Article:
Hundred Reasons: “Everyone’s got a voice in a way that they didn’t before”

The 00s alt rock band's guitarist and co-founder Larry Hibbitt talks us through their long-awaited return with Glorious Sunset

Its always tough when your favourite band decides to call it quits, but it’s harder when they just disappear without saying anything. For fans of Hundred Reasons, who rocketed British alt rock to its apex at the turn of the millennium before quietly fading into hiatus around 2007, fingers have been crossed that Colin Doran, Larry Hibbitt, Andy Bews and ‘The Andy’ (Gilmour) would return.

In October 2022 the wait was finally over, with the band announcing news of their fifth full-length, Glorious Sunset. Ahead of its 24 February release and accompanying UK tour, guitarist and album producer Larry talks us through the new record and the refreshing feeling of reconnecting.

Photos by Matt Higgs

Larry, it’s been 16 years since Quick The Word Sharp The Action. You never really ‘broke up’ per se, but does this feel like a proper return?

We’d been talking about this for quite a long time, actually. We had the dates booked before Covid, in fact. We initially started talking about doing just one show, but doing one gig in London seemed a bit random, so we started asking why we wanted to do shows… which lead to conversations about making new music… which lead to us making a new album. The writing process went better than we were all expecting, so that one gig turned into a tour and now here we are, years later, actually about to finally do it. 

When we stopped doing stuff the first time round, it was because we’d got to a point where the show sizes were dwindling. We weren’t really connecting with what we were doing and we thought our output was probably getting worse. We have a desperate desire to never end up in that situation again, so whilst it’s never going to be a full-time thing anyway, we also don’t wanna just play all the time just because. So we want to make sure it’s special, and that people come and get something from it, and not bored of us again. But I actually really love that. We get on with out lives and do other things and then occasionally, when the stars align and it feels right, we come back together and make a new album. It feels good to do that without any expectation of it ever happening, which it’s quite freeing. That’s at least how I see it. 

Hundred Reasons - Replicate (Official Video)

I was struck with how comfortably it fits and flows with the rest of your back catalogue. As a producer yourself, how conscious an effort were you making to take us back to that time without getting too lost in the past? The title ‘Old School Way’ seems to nod to that a bit.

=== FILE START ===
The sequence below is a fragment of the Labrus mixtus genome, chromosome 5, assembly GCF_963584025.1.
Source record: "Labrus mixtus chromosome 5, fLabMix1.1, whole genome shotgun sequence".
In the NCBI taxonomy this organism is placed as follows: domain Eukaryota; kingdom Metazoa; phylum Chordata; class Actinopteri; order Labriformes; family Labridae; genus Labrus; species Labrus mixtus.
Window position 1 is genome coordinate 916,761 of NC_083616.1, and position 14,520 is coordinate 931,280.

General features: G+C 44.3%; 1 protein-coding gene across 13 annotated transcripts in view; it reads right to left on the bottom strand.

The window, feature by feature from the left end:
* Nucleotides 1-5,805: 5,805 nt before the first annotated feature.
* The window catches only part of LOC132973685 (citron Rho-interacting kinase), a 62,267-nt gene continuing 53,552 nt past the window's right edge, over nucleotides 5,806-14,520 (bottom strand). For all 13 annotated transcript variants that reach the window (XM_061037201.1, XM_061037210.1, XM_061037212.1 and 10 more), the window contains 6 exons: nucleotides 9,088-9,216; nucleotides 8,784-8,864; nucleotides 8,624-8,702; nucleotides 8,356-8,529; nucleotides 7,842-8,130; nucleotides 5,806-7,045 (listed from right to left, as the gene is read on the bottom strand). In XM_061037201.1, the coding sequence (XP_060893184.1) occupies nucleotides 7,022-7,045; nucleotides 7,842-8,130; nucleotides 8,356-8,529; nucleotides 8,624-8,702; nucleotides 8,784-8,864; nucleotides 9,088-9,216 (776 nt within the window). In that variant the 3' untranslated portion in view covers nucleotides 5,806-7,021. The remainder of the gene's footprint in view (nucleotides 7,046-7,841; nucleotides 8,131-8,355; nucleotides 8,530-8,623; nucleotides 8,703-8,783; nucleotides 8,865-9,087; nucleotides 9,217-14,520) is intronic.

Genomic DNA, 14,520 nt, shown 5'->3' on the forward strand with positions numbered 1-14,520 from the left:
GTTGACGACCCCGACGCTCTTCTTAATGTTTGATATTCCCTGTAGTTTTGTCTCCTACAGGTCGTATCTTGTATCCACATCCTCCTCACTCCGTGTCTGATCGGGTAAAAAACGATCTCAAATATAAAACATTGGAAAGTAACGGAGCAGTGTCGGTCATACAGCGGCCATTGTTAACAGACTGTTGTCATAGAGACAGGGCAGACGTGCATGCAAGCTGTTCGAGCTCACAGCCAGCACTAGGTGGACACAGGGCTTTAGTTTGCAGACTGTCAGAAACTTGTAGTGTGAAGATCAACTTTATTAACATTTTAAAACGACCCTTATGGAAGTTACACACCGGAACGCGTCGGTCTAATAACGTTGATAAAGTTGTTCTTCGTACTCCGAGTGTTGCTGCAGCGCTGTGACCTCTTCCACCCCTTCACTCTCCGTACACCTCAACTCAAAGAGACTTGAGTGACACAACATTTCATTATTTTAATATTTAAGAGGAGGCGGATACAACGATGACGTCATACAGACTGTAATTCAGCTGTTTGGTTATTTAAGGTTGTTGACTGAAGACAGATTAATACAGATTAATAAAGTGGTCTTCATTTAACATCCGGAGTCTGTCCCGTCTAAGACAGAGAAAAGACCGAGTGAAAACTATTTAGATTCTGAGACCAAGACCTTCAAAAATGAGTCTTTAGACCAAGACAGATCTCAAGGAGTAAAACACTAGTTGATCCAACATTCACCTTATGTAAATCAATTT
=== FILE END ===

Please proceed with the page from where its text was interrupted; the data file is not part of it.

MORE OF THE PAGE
I think that was definitely a conscious thing about how the record should sound. It wasn’t when we were writing it, because that was very in the moment and they were very short and instinctual writing sessions. But when we came to recording, and when I produced the record, it was definitely a case of thinking, “what’s the record we’re going to make now?”. It can’t sound like the ones we used to make, and it needs to reflect the experiences that we’ve all had, in the same way that Colin’s lyrics do on this album; they needed to back that up and be in that same place. It’s not an album written by young men anymore, it’s an album written by people that have been away from it for 15 years, so we were riding the balance between nostalgia and needing it needed to be in its own space, like nothing we’d done before. I think we did that. I think it’s got a bit of depth and it feels like it runs at its own pace. It isn’t trying too hard, I think. 

In the years since, you’ve developed as a professional record producer. Did working on the album yourself feel like a new experience?

It did and it didn’t! I did the album coming off a really busy period making other peoples’ records, so actually in a way I was just turning the targets on ourselves. One thing I did find difficult about it was not working with the band. For long periods of time making the record I was just in the studio on my own. I found that quite challenging, and it also meant it took me a long time to get it finished. I don’t particularly like working on my own, normally I’ll have a band or at least an engineer with me, but I had none of that. I was just left to my own devices. I did the classic thing of leaving it all to the last possible moment then I did it in a panic in about four weeks [laughs]!